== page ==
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Published In: Species Plantarum 1: 105. 1753. (1 May 1753) (Sp. Pl.) Name publication detailView in BotanicusView in Biodiversity Heritage Library

Project Name Data (Last Modified On 9/8/2017)
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3. Galium L. (bedstraw, cleavers)

Plants annual or perennial herbs, rarely woody at the base, the rootstock usually slender, sometimes reddish-tinged. Stems usually 4-sided, erect to loosely ascending, sometimes matted or clambering, sometimes notably hairy, roughened, and/or minutely prickly. Leaves in whorls of (3–)4–8(–12), rarely opposite at a few of the nodes, sessile or nearly so. Stipules absent. Inflorescences terminal and/or axillary, of solitary flowers or in clusters or panicles, not in headlike clusters subtended by involucral bracts. Flowers sessile or stalked, some of the flowers sometimes imperfect or sterile (mixed with perfect ones). Calyces essentially absent, occasionally represented by a minute rim at the flower base. Corollas 0.5–2.0 mm long, with a minute tube, deeply (3)4-lobed, the lobes spreading, not overlapping in bud, variously white, yellow, dark reddish purple, maroon, or yellowish green. Stamens (3)4, attached in the corolla tube, the anthers exserted. Style 2-lobed, the stigmas 2, capitate. Ovary inferior, 2-locular, the ovules 1 per locule. Fruits rather small (1–3 mm long), 2-lobed, dry (fleshy elsewhere), glabrous to tuberculate, sometimes densely pubescent with hooked hairs, separating into 2 indehiscent mericarps at maturity, these subglobose or less commonly broadly kidney-shaped. About 400 species, nearly worldwide, most diverse in temperate regions.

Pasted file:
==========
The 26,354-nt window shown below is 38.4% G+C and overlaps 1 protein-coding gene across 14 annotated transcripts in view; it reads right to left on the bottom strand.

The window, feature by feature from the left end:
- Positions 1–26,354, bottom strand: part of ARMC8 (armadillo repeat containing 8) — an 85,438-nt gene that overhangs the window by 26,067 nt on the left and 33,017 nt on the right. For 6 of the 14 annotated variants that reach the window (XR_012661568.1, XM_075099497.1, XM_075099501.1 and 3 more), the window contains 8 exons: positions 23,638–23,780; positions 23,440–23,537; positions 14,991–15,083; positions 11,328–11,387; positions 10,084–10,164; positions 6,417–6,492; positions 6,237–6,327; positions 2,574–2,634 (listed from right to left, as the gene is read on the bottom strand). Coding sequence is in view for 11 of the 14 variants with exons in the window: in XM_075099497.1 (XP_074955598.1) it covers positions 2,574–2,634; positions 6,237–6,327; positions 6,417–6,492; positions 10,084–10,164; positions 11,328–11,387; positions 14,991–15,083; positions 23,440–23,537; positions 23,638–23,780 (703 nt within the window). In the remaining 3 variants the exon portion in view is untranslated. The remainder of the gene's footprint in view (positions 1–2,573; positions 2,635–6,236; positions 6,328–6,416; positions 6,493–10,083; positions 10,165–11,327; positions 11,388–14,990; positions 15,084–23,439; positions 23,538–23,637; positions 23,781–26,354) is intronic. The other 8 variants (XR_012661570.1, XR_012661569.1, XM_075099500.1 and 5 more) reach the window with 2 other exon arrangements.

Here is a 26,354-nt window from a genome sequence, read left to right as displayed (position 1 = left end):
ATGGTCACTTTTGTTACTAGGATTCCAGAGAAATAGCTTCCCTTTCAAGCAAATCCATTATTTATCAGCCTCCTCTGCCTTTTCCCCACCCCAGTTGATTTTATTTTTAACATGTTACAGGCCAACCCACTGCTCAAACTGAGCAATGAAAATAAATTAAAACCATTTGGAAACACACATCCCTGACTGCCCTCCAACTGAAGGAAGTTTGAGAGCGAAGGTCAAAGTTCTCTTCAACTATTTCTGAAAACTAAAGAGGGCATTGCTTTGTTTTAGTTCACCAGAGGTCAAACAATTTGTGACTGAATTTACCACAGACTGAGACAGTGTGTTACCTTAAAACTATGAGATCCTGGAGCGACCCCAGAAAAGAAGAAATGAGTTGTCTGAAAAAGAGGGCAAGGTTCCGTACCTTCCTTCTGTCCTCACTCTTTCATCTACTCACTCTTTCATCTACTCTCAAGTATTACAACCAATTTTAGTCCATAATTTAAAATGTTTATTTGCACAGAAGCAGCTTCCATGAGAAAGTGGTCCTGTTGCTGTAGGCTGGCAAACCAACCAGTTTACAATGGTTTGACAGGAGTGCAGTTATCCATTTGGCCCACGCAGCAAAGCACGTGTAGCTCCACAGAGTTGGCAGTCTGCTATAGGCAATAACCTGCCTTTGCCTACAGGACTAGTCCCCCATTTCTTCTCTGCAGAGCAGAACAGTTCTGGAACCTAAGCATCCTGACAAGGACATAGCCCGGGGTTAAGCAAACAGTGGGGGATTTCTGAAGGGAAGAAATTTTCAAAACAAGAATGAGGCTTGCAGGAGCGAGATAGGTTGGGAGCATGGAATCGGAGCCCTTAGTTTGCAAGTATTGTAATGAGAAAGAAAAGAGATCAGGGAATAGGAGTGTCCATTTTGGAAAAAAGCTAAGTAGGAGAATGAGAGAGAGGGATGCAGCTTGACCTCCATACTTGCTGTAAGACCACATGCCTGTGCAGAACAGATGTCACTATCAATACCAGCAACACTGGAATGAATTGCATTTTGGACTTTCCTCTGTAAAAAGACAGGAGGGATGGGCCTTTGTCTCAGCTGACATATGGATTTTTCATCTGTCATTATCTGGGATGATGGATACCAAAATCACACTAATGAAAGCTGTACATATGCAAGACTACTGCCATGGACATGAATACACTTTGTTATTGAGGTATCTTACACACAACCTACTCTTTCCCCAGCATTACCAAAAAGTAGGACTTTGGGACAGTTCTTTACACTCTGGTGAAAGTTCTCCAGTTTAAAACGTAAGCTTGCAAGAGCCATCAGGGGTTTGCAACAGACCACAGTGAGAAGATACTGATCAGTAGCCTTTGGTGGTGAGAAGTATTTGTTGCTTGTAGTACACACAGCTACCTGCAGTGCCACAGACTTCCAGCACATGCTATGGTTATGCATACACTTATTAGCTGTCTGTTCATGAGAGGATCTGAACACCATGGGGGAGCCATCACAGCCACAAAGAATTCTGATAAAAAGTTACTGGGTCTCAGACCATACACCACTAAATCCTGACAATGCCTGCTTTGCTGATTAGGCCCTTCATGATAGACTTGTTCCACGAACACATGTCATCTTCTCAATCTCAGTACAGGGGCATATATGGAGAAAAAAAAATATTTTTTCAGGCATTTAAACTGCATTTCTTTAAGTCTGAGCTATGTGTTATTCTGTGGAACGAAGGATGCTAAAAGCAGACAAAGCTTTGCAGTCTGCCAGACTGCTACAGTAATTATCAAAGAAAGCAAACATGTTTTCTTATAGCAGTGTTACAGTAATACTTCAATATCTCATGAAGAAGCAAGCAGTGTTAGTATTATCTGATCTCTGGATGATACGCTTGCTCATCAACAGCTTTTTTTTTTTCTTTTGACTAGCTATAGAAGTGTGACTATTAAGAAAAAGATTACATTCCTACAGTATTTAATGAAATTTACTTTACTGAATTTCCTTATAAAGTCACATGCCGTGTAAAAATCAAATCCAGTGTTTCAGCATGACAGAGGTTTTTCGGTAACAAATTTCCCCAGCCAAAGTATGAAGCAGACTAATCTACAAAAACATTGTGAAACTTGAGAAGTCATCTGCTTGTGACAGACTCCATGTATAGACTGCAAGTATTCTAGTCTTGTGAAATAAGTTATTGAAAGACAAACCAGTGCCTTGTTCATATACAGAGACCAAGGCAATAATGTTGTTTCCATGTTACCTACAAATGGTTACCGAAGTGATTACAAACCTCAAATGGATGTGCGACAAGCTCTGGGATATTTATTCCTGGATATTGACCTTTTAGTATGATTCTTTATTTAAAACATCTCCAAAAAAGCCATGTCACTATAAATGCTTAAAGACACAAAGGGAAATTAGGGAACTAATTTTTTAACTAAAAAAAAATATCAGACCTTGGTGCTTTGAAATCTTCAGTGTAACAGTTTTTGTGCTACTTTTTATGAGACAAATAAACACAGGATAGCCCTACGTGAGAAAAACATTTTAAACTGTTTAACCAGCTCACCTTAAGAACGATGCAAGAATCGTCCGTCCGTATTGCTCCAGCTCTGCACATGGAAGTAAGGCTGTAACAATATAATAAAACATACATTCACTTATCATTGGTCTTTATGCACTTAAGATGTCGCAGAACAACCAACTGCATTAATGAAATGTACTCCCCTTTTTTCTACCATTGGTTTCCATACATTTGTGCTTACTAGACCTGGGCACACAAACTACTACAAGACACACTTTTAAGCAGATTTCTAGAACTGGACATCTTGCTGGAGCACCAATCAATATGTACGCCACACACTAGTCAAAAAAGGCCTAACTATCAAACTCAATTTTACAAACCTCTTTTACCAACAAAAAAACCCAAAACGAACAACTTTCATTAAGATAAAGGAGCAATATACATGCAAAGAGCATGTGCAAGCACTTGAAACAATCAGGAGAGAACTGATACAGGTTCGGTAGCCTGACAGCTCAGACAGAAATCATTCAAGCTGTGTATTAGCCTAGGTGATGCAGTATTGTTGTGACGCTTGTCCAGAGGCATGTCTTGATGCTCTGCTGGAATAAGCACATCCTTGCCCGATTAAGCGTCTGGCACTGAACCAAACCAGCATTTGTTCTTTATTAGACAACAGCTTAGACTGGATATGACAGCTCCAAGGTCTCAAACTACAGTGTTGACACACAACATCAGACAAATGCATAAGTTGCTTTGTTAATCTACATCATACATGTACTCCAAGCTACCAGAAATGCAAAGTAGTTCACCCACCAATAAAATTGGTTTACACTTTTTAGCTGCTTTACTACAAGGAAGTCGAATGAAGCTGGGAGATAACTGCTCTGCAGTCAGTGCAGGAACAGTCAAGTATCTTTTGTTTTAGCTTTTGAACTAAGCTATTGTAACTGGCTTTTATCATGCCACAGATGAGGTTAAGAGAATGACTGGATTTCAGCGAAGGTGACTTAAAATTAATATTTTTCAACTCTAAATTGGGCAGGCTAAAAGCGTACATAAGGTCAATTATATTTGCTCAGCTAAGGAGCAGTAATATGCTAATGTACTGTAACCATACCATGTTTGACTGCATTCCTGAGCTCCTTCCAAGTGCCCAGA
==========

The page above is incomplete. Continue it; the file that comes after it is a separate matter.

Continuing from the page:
The Eurasian genus Asperula L. is very closely related to Galium (or perhaps not distinct), differing only in its trumpet-shaped corollas with well-developed tubes. The Eurasian species A. odorata L. (G. odoratum (L.) Scop.; sweet woodruff, waldmeister), is commonly cultivated as an ornamental groundcover, including in Missouri, and is similar in general aspect to G. circaezans. Asperula odorata has white flowers with a sweet, pleasant aroma, and in Europe is also used to flavor drinks, including May wine (Rombauer and Becker, 1975).

Readers should beware of confusing Galium with Mollugo (Molluginaceae). Although the flowers and inflorescences of the two genera are very different, both are weak-stemmed plants with whorled, relatively slender leaves. The development of the whorled, apparently nonstipulate leaves of Galium and a few related Rubiaceae genera (Rubia L., Sherardia) has been debated. The whorled leaves are distinctive for their lack of stipules (in a family otherwise characterized by the presence of stipules) and their arrangement commonly in even numbers. The leaves are sometimes considered actually to be produced in pairs, as in most other Rubiaceae, and the interpetiolar stipules in this case to be present and to have expanded to appear similar to the leaves, thus producing an apparent whorl of four leaves at each node. The leaves that are supposed to be derived from enlarged stipules cannot be separated from the true leaves, at least by an observer of the whole plant. In species with more than four leaves at a node, either more “true” leaves are assumed to have been produced, or the leaf-like stipules are thought to have become divided into several equal segments.